63.  Nelson RL, Davis FG, Persky V, Becker E. Risk of neoplastic and other diseases among people with heterozygosity for hereditary hemochromatosis. Cancer. 1995;76:875-879.  [PubMed]  [DOI]
64.  Shaheen NJ, Silverman LM, Keku T, Lawrence LB, Rohlfs EM, Martin CF, Galanko J, Sandler RS. Association between hemochromatosis (HFE) gene mutation carrier status and the risk of colon cancer. J Natl Cancer Inst. 2003;95:154-159.  [PubMed]  [DOI]
65.  Robinson JP, Johnson VL, Rogers PA, Houlston RS, Maher ER, Bishop DT, Evans DG, Thomas HJ, Tomlinson IP, Silver AR. Evidence for an association between compound heterozygosity for germ line mutations in the hemochromatosis (HFE) gene and increased risk of colorectal cancer. Cancer Epidemiol Biomarkers Prev. 2005;14:1460-1463.  [PubMed]  [DOI]
66.  Altés A, Gimferrer E, Capella G, Barceló MJ, Baiget M. Colorectal cancer and HFE gene mutations. Haematologica. 1999;84:479-480.  [PubMed]  [DOI]
67.  Macdonald GA, Tarish J, Whitehall VJ, McCann SJ, Mellick GD, Buttenshaw RL, Johnson AG, Young J, Leggett BA. No evidence of increased risk of colorectal cancer in individuals heterozygous for the Cys282Tyr haemochromatosis mutation. J Gastroenterol Hepatol. 1999;14:1188-1191.  [PubMed]  [DOI]
68.  Nelson RL, Persky V, Davis F, Becker E. Risk of disease in siblings of patients with hereditary hemochromatosis. Digestion. 2001;64:120-124.  [PubMed]  [DOI]
69.  Elmberg M, Hultcrantz R, Ekbom A, Brandt L, Olsson S, Olsson R, Lindgren S, Lööf L, Stål P, Wallerstedt S. Cancer risk in patients with hereditary hemochromatosis and in their first-degree relatives. Gastroenterology. 2003;125:1733-1741.  [PubMed]  [DOI]
70.  van der A DL, van der Hel O, Roest M, van der Schouw YT, van Gils CH, Marx JJ, van Noord PA, Peeters PH. Heterozygosity for the Cys282Tyr mutation in the HFE gene and the risk of colorectal cancer (Netherlands). Cancer Causes Control. 2003;14:541-545.  [PubMed]  [DOI]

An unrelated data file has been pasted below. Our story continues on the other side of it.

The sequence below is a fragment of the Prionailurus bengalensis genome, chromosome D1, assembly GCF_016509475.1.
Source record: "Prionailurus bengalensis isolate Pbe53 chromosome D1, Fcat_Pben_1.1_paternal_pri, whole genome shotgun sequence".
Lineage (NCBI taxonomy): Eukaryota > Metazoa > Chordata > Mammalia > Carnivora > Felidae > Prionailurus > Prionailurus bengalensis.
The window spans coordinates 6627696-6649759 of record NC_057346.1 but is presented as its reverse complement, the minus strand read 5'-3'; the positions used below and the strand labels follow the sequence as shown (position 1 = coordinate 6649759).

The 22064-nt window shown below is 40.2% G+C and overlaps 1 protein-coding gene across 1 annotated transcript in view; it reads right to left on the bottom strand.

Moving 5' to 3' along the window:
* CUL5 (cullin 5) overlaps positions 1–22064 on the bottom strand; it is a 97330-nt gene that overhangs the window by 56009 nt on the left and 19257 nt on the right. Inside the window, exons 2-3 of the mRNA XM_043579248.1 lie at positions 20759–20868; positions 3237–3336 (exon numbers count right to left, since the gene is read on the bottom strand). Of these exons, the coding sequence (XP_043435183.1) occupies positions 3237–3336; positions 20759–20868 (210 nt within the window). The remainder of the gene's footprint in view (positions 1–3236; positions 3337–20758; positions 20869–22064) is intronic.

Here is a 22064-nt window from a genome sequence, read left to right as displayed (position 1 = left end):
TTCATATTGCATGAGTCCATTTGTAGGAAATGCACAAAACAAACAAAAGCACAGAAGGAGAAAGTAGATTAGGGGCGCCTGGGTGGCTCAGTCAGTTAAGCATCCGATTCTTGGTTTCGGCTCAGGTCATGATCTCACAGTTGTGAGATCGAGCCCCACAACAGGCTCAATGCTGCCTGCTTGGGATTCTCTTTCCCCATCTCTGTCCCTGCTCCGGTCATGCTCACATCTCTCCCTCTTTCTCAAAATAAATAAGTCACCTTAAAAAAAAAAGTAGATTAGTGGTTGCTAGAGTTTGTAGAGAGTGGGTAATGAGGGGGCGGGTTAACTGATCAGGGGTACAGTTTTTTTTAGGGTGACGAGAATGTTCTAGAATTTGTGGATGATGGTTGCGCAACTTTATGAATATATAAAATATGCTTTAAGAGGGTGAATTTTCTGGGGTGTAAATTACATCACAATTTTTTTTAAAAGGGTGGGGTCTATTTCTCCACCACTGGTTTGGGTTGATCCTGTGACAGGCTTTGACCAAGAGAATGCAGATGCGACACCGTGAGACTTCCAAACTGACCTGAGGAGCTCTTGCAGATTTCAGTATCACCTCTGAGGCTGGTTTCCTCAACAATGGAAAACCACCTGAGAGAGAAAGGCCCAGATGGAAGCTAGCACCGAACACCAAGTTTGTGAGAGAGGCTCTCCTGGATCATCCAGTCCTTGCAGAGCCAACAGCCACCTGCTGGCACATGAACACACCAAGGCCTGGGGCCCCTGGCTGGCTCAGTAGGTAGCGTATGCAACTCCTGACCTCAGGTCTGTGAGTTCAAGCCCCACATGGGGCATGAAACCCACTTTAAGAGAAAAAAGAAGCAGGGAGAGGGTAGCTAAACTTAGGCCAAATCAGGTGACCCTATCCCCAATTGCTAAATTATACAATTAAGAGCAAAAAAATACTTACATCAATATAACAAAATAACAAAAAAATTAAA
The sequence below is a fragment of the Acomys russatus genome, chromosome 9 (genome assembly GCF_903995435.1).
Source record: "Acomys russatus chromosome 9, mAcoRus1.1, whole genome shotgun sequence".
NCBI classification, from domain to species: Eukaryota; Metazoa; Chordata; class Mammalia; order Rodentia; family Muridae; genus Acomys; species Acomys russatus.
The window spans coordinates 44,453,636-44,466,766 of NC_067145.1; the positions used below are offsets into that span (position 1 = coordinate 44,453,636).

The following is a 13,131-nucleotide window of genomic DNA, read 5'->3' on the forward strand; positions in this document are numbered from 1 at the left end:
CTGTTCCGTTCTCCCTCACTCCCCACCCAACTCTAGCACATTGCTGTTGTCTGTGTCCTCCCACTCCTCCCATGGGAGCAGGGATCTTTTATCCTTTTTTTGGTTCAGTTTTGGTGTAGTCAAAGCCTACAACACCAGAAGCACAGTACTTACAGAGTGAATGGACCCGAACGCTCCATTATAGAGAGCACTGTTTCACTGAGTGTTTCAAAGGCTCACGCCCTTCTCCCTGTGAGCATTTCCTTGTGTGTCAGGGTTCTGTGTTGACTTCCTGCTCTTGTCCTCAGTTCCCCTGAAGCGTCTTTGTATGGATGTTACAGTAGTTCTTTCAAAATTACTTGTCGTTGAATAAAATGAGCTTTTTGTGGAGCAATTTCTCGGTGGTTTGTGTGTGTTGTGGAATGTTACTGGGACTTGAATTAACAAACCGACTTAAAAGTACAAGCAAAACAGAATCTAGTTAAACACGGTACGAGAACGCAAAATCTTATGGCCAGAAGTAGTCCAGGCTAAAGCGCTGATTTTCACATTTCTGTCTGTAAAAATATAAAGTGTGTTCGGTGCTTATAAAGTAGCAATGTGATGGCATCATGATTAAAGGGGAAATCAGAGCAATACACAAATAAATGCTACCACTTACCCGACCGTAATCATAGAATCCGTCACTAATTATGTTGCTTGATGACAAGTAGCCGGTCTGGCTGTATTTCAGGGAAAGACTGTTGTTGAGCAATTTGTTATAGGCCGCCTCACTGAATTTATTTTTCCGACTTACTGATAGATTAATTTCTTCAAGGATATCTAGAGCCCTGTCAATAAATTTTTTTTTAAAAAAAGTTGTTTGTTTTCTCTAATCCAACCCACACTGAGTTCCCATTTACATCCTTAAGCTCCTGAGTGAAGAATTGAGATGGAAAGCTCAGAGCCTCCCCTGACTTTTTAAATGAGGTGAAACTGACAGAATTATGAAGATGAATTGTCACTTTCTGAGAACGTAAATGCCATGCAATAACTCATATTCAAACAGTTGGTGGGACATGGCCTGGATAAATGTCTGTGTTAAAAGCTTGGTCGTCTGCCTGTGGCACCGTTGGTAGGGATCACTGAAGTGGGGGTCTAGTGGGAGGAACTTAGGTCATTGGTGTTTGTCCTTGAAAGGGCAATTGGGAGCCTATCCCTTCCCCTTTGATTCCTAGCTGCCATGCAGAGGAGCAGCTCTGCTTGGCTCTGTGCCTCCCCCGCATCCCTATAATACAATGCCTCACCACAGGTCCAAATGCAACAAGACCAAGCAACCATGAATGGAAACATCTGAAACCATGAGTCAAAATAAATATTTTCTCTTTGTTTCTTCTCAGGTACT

71.  McGlynn KA, Sakoda LC, Hu Y, Schoen RE, Bresalier RS, Yeager M, Chanock S, Hayes RB, Buetow KH. Hemochromatosis gene mutations and distal adenomatous colorectal polyps. Cancer Epidemiol Biomarkers Prev. 2005;14:158-163.  [PubMed]  [DOI]
72.  Chan AT, Ma J, Tranah GJ, Giovannucci EL, Rifai N, Hunter DJ, Fuchs CS. Hemochromatosis gene mutations, body iron stores, dietary iron, and risk of colorectal adenoma in women. J Natl Cancer Inst. 2005;97:917-926.  [PubMed]  [DOI]
73.  Ellervik C, Birgens H, Tybjaerg-Hansen A, Nordestgaard BG. Hemochromatosis genotypes and risk of 31 disease endpoints: meta-analyses including 66,000 cases and 226,000 controls. Hepatology. 2007;46:1071-1080.  [PubMed]  [DOI]
74.  Zacharski LR, Chow BK, Howes PS, Shamayeva G, Baron JA, Dalman RL, Malenka DJ, Ozaki CK, Lavori PW. Decreased cancer risk after iron reduction in patients with peripheral arterial disease: results from a randomized trial. J Natl Cancer Inst. 2008;100:996-1002.  [PubMed]  [DOI]
75.  Merk K, Mattsson B, Mattsson A, Holm G, Gullbring B, Björkholm M. The incidence of cancer among blood donors. Int J Epidemiol. 1990;19:505-509.  [PubMed]  [DOI]
76.  Wheby MS, Jones LG, Crosby WH. Studies on Iron Absorption. Intestinal Regulatory Mechanisms. J Clin Invest. 1964;43:1433-1442.  [PubMed]  [DOI]
77.  Chernelch M, Fawwaz R, Sargent T, Winchell HS. Effect of phlebotomy and pH on iron absorption from the colon. J Nucl Med. 1970;11:25-27.  [PubMed]  [DOI]